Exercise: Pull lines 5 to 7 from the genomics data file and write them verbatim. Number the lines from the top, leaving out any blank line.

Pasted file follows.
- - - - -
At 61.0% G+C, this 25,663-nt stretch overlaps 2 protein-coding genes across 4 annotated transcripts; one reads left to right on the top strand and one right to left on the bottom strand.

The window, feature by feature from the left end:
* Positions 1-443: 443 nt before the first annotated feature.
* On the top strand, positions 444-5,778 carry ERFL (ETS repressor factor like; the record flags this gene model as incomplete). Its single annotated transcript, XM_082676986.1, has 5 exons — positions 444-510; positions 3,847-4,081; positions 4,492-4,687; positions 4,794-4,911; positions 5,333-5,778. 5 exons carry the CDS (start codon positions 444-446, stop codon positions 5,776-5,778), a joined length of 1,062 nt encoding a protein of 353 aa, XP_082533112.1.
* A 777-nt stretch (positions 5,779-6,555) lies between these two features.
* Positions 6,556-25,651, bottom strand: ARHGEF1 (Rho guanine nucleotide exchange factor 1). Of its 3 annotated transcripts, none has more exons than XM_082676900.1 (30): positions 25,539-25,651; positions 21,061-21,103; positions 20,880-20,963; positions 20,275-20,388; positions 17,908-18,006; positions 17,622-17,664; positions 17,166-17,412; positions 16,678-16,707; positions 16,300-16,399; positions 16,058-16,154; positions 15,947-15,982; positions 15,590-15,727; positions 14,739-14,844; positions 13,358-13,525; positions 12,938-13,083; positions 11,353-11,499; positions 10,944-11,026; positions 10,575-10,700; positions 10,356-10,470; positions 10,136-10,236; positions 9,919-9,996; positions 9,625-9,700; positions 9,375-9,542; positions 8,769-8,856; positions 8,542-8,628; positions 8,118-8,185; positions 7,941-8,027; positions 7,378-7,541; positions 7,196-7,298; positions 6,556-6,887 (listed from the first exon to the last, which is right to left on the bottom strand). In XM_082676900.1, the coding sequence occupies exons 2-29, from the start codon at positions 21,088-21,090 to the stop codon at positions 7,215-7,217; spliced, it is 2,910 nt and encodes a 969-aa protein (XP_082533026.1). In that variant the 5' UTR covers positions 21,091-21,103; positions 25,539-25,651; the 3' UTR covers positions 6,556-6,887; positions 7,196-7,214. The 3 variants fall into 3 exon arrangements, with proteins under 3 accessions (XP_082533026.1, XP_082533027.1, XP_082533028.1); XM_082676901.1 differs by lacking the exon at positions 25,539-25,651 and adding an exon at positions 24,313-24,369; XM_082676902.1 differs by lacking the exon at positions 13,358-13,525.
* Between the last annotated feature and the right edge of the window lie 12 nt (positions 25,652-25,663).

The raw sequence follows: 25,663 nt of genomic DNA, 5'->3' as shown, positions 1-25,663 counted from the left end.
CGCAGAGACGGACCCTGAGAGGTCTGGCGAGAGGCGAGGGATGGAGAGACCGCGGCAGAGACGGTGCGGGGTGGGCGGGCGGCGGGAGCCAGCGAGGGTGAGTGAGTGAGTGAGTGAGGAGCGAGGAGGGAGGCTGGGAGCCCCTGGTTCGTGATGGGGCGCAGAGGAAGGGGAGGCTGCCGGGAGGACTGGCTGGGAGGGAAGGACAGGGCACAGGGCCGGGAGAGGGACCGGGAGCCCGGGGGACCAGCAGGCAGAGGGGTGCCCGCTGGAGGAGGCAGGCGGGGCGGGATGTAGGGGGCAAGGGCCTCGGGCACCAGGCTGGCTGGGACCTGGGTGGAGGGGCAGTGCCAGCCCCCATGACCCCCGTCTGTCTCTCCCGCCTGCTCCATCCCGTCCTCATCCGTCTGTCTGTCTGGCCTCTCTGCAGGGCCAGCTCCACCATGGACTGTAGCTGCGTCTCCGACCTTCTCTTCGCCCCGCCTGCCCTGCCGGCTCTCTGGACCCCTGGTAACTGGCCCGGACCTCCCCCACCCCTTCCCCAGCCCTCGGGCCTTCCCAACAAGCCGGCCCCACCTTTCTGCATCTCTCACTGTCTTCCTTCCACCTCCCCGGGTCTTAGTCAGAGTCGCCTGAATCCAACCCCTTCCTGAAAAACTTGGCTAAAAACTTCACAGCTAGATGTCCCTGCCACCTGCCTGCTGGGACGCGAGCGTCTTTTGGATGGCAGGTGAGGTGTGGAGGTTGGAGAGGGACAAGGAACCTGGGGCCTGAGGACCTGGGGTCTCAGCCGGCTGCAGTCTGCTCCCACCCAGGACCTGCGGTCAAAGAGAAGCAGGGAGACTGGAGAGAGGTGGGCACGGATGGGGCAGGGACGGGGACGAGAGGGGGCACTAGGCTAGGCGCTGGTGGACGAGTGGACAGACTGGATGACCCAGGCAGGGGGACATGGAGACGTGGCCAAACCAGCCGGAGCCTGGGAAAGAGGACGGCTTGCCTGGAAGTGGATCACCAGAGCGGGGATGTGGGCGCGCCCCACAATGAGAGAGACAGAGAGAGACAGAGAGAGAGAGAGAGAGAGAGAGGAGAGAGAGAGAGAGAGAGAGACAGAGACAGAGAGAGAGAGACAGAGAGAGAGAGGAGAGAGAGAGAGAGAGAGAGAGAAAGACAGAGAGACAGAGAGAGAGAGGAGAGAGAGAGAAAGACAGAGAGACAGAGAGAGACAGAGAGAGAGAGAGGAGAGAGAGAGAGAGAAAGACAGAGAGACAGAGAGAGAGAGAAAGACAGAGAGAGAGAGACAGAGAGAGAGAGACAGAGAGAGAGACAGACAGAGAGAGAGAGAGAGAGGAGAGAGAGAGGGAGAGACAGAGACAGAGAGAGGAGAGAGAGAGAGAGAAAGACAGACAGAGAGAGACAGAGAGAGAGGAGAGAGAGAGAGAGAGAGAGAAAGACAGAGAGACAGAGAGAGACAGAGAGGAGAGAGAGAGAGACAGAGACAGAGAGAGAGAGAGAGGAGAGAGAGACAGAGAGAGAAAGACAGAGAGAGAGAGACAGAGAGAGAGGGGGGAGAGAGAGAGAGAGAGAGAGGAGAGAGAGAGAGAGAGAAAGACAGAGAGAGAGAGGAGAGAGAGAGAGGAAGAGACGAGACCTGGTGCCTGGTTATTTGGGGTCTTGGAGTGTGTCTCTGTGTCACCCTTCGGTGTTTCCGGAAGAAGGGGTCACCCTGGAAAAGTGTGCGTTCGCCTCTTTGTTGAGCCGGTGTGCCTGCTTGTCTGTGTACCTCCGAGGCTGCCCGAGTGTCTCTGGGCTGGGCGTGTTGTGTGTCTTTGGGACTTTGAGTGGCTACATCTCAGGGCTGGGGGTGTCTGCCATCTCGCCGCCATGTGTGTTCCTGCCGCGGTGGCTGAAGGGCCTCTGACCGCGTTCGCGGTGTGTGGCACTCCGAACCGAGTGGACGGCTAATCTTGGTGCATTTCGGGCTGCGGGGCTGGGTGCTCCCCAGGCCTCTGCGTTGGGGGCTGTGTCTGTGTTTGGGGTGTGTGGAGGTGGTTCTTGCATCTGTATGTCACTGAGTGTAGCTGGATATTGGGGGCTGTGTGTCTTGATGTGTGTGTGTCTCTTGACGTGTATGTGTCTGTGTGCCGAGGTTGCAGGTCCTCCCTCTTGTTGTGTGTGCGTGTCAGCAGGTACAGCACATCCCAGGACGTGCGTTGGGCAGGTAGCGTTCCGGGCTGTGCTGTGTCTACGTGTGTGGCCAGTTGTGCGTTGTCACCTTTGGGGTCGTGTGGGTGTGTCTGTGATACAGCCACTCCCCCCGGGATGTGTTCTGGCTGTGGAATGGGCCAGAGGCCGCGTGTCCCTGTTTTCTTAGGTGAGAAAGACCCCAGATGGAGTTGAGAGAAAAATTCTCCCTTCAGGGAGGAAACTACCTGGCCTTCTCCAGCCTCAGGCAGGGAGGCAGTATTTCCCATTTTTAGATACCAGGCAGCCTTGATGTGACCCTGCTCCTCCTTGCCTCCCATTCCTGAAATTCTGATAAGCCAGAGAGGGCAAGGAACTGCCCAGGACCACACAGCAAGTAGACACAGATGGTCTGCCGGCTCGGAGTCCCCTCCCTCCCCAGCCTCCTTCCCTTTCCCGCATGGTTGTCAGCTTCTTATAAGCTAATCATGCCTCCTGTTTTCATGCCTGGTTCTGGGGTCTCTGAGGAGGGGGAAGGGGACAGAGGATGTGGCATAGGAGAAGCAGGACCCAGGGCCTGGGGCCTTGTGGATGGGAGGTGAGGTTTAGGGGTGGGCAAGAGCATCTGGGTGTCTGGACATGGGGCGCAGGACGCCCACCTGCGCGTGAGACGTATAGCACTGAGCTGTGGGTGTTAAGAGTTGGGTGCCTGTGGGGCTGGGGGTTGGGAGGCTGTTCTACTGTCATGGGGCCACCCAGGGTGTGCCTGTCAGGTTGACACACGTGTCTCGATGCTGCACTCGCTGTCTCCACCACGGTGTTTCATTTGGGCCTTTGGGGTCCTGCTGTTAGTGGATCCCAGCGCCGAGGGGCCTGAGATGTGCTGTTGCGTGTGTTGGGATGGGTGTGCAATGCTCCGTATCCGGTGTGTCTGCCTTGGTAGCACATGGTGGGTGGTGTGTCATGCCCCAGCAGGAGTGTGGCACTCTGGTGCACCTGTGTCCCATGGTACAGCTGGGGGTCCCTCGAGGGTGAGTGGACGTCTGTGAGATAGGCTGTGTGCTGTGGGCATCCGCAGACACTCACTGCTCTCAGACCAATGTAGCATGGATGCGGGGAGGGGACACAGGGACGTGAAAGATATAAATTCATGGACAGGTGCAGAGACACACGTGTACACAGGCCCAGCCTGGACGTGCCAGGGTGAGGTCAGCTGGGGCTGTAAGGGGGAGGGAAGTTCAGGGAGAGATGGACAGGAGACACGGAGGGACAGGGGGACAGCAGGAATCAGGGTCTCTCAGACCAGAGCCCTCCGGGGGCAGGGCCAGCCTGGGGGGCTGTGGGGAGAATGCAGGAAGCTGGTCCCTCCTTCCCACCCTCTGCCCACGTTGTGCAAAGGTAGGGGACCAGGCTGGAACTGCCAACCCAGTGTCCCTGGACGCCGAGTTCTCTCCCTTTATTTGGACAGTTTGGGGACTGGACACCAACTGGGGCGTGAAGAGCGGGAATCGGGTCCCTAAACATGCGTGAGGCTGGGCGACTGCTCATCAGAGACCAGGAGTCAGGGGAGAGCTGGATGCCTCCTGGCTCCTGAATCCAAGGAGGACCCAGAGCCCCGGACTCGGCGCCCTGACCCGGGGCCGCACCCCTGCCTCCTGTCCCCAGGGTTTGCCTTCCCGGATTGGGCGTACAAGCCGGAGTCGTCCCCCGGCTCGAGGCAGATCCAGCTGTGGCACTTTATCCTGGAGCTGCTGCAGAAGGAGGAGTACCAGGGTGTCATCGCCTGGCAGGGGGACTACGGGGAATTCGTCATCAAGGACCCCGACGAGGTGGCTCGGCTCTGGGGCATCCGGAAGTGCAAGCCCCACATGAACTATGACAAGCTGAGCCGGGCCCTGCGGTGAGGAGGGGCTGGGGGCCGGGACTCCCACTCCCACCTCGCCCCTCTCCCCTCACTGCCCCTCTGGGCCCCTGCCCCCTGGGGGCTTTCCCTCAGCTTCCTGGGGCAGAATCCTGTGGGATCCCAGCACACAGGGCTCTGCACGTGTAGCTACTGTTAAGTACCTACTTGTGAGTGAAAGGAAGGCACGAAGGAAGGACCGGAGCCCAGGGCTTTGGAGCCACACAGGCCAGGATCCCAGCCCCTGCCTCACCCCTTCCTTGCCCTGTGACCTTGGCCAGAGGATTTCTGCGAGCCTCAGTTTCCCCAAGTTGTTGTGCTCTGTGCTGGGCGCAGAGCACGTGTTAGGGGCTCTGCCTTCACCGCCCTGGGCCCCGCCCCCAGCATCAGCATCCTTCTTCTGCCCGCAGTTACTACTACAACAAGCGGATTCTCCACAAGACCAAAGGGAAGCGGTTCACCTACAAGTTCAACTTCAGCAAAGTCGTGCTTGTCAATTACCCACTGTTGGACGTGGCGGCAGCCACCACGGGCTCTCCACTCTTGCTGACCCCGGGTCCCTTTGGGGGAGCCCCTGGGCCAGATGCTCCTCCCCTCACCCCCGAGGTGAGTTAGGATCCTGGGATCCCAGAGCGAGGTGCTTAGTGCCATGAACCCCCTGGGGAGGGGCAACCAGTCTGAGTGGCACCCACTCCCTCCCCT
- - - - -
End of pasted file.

* A 777-nt stretch (positions 5,779-6,555) lies between these two features.
* Positions 6,556-25,651, bottom strand: ARHGEF1 (Rho guanine nucleotide exchange factor 1). Of its 3 annotated transcripts, none has more exons than XM_082676900.1 (30): positions 25,539-25,651; positions 21,061-21,103; positions 20,880-20,963; positions 20,275-20,388; positions 17,908-18,006; positions 17,622-17,664; positions 17,166-17,412; positions 16,678-16,707; positions 16,300-16,399; positions 16,058-16,154; positions 15,947-15,982; positions 15,590-15,727; positions 14,739-14,844; positions 13,358-13,525; positions 12,938-13,083; positions 11,353-11,499; positions 10,944-11,026; positions 10,575-10,700; positions 10,356-10,470; positions 10,136-10,236; positions 9,919-9,996; positions 9,625-9,700; positions 9,375-9,542; positions 8,769-8,856; positions 8,542-8,628; positions 8,118-8,185; positions 7,941-8,027; positions 7,378-7,541; positions 7,196-7,298; positions 6,556-6,887 (listed from the first exon to the last, which is right to left on the bottom strand). In XM_082676900.1, the coding sequence occupies exons 2-29, from the start codon at positions 21,088-21,090 to the stop codon at positions 7,215-7,217; spliced, it is 2,910 nt and encodes a 969-aa protein (XP_082533026.1). In that variant the 5' UTR covers positions 21,091-21,103; positions 25,539-25,651; the 3' UTR covers positions 6,556-6,887; positions 7,196-7,214. The 3 variants fall into 3 exon arrangements, with proteins under 3 accessions (XP_082533026.1, XP_082533027.1, XP_082533028.1); XM_082676901.1 differs by lacking the exon at positions 25,539-25,651 and adding an exon at positions 24,313-24,369; XM_082676902.1 differs by lacking the exon at positions 13,358-13,525.
* Between the last annotated feature and the right edge of the window lie 12 nt (positions 25,652-25,663).